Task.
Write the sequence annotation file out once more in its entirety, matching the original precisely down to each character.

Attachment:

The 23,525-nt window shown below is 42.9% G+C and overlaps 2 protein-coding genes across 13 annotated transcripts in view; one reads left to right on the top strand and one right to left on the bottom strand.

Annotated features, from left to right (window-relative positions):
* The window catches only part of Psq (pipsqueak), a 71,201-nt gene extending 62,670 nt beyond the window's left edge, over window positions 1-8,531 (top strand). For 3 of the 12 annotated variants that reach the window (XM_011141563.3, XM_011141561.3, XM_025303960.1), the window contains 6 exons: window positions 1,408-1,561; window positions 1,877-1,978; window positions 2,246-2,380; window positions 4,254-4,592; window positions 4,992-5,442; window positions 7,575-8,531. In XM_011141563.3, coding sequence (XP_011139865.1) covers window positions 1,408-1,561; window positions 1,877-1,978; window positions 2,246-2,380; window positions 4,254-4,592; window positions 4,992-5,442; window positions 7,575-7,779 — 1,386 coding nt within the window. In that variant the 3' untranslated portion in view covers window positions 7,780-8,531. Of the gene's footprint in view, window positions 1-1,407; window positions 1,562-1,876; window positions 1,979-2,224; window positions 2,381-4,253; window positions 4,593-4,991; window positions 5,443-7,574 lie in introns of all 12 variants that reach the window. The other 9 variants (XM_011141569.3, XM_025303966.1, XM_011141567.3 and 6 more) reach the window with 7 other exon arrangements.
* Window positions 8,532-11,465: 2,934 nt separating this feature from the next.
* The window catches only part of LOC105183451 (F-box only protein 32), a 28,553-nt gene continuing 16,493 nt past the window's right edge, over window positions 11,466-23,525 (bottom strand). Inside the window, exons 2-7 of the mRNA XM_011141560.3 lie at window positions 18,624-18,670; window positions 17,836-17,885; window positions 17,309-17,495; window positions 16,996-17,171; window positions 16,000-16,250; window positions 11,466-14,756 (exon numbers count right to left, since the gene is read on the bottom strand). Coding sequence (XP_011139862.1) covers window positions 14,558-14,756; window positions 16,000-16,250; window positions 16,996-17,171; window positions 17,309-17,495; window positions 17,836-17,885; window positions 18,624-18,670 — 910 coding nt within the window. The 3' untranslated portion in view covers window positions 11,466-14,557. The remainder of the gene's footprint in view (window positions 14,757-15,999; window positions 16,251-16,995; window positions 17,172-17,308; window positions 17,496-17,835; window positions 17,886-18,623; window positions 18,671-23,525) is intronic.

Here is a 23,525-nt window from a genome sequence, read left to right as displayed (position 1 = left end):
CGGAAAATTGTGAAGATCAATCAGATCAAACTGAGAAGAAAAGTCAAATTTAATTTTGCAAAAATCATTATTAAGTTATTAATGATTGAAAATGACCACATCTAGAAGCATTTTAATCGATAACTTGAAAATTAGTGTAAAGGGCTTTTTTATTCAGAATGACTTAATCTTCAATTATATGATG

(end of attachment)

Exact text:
The 23,525-nt window shown below is 42.9% G+C and overlaps 2 protein-coding genes across 13 annotated transcripts in view; one reads left to right on the top strand and one right to left on the bottom strand.

Annotated features, from left to right (window-relative positions):
* The window catches only part of Psq (pipsqueak), a 71,201-nt gene extending 62,670 nt beyond the window's left edge, over window positions 1-8,531 (top strand). For 3 of the 12 annotated variants that reach the window (XM_011141563.3, XM_011141561.3, XM_025303960.1), the window contains 6 exons: window positions 1,408-1,561; window positions 1,877-1,978; window positions 2,246-2,380; window positions 4,254-4,592; window positions 4,992-5,442; window positions 7,575-8,531. In XM_011141563.3, coding sequence (XP_011139865.1) covers window positions 1,408-1,561; window positions 1,877-1,978; window positions 2,246-2,380; window positions 4,254-4,592; window positions 4,992-5,442; window positions 7,575-7,779 — 1,386 coding nt within the window. In that variant the 3' untranslated portion in view covers window positions 7,780-8,531. Of the gene's footprint in view, window positions 1-1,407; window positions 1,562-1,876; window positions 1,979-2,224; window positions 2,381-4,253; window positions 4,593-4,991; window positions 5,443-7,574 lie in introns of all 12 variants that reach the window. The other 9 variants (XM_011141569.3, XM_025303966.1, XM_011141567.3 and 6 more) reach the window with 7 other exon arrangements.
* Window positions 8,532-11,465: 2,934 nt separating this feature from the next.
* The window catches only part of LOC105183451 (F-box only protein 32), a 28,553-nt gene continuing 16,493 nt past the window's right edge, over window positions 11,466-23,525 (bottom strand). Inside the window, exons 2-7 of the mRNA XM_011141560.3 lie at window positions 18,624-18,670; window positions 17,836-17,885; window positions 17,309-17,495; window positions 16,996-17,171; window positions 16,000-16,250; window positions 11,466-14,756 (exon numbers count right to left, since the gene is read on the bottom strand). Coding sequence (XP_011139862.1) covers window positions 14,558-14,756; window positions 16,000-16,250; window positions 16,996-17,171; window positions 17,309-17,495; window positions 17,836-17,885; window positions 18,624-18,670 — 910 coding nt within the window. The 3' untranslated portion in view covers window positions 11,466-14,557. The remainder of the gene's footprint in view (window positions 14,757-15,999; window positions 16,251-16,995; window positions 17,172-17,308; window positions 17,496-17,835; window positions 17,886-18,623; window positions 18,671-23,525) is intronic.

Here is a 23,525-nt window from a genome sequence, read left to right as displayed (position 1 = left end):
CGGAAAATTGTGAAGATCAATCAGATCAAACTGAGAAGAAAAGTCAAATTTAATTTTGCAAAAATCATTATTAAGTTATTAATGATTGAAAATGACCACATCTAGAAGCATTTTAATCGATAACTTGAAAATTAGTGTAAAGGGCTTTTTTATTCAGAATGACTTAATCTTCAATTATATGATG